We now know Joaquin Phoenix's 18-month meltdown was all just a clever ruse to promote a weird and not particularly popular movie, and, thanks to Jay Leno, we also know that nobody was all that concerned about the "Walk the Line" actor's well being while he was in his lunatic mode.
Leno asked director Casey Affleck if he ever got any calls of concern while the world was being led to believe Phoenix had lost his mind. After all, Phoenix was a two-time Oscar nominee who had suddenly grown a Ted Kaczynski beard, taken to mumbling incoherently and insisting he was embarking on a new career as a rapper.
"You know, I never did," Affleck told Leno. "Afterward, the movie comes out, the critics liked to say, 'This is crazy, this is disturbing, this is sick and we should be worried about him. But while it was happening, people were happy just to mock him."
Affleck and Phoenix are now promoting "I'm Still Here," the oddball pseudo-documentary the followed Phoenix while he appeared to send his career up in the smoke of cocaine, hookers and bizarre behavior..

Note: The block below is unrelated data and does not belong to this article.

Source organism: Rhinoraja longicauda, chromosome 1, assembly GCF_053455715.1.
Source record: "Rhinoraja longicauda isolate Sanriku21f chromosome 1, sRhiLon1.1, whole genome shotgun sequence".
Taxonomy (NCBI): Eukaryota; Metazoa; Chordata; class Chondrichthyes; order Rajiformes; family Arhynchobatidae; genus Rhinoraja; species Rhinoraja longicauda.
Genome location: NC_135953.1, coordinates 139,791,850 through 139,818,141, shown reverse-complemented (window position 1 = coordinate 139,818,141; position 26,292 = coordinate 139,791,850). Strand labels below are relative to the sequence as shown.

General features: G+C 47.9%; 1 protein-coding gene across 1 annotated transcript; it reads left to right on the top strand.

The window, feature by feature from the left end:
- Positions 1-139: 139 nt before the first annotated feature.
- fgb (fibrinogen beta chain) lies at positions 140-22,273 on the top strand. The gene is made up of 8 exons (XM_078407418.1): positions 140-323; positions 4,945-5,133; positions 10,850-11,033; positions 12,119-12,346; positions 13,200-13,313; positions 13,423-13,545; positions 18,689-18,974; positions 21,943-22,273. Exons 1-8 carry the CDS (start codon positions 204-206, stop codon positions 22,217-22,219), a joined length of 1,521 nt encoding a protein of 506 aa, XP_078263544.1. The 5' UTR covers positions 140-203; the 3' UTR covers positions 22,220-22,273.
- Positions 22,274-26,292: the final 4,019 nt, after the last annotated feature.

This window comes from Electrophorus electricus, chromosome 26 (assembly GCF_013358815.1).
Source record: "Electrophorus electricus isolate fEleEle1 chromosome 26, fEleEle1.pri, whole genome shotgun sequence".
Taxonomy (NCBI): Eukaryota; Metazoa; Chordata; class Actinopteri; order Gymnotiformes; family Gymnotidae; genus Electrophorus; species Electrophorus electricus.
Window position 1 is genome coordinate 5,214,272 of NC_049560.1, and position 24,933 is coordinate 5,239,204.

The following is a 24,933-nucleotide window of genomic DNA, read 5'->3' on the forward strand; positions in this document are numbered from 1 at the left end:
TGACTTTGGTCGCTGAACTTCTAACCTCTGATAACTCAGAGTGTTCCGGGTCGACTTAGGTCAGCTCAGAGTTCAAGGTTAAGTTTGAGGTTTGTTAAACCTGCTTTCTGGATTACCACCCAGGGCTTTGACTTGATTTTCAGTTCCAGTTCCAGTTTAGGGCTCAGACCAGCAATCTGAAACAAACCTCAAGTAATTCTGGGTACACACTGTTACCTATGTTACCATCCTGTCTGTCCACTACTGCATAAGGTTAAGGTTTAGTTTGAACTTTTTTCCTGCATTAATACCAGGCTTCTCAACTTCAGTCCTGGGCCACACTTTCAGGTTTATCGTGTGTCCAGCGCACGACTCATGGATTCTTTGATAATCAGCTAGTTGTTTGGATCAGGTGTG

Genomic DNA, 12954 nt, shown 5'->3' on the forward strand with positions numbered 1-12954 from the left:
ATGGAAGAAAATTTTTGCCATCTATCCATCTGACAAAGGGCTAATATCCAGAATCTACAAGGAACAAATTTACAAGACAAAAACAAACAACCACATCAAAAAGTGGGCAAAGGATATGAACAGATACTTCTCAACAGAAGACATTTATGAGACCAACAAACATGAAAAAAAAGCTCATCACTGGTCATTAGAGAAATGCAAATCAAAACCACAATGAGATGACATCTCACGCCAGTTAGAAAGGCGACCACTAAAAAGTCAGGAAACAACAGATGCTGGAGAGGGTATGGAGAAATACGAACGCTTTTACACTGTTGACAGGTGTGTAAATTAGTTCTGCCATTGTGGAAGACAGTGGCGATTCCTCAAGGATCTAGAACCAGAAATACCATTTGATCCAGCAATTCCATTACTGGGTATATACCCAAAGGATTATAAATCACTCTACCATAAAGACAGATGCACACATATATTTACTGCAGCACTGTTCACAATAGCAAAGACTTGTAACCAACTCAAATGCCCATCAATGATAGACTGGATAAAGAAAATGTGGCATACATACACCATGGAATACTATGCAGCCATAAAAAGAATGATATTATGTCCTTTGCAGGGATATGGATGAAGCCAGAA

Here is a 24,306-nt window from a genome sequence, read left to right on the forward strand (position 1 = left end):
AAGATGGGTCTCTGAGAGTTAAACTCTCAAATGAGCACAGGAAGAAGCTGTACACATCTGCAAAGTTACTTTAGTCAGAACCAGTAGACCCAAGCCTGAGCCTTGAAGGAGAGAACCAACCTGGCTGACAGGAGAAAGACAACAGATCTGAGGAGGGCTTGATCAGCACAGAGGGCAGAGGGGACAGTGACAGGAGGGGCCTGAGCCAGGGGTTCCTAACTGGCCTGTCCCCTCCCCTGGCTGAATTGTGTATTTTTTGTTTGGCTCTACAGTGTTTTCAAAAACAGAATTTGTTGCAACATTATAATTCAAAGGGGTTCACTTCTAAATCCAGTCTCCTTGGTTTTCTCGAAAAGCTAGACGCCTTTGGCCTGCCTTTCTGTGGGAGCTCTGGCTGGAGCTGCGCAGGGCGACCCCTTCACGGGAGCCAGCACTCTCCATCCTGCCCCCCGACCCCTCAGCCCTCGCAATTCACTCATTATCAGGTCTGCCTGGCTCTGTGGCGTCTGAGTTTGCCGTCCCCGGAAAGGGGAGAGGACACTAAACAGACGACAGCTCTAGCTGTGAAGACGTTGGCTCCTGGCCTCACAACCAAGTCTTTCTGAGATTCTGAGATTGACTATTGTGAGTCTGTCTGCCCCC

They're calling it "performance art" now, but while it was being made, the pair believed they were punking the world.
"I wanted them to think it was real while they were watching it," Affleck admitted. "But I assumed, when it was over, they would understand that it wasn't real."
"We just wanted to make a movie that would help people kind of suspend their disbelief. They could go to the theater; they could experience it—sort of wonder whether it was real or not," he said.
"It's not a documentary, because all the people in the movie are acting ... A social experiment, if you want to call it that," he suggested. "I would call it a, uh, movie."
Tonight, Phoenix is set to appear on "The Late Show With David Letterman" for the first time since his dishevled and rambling February, 2009, appearance launched the project.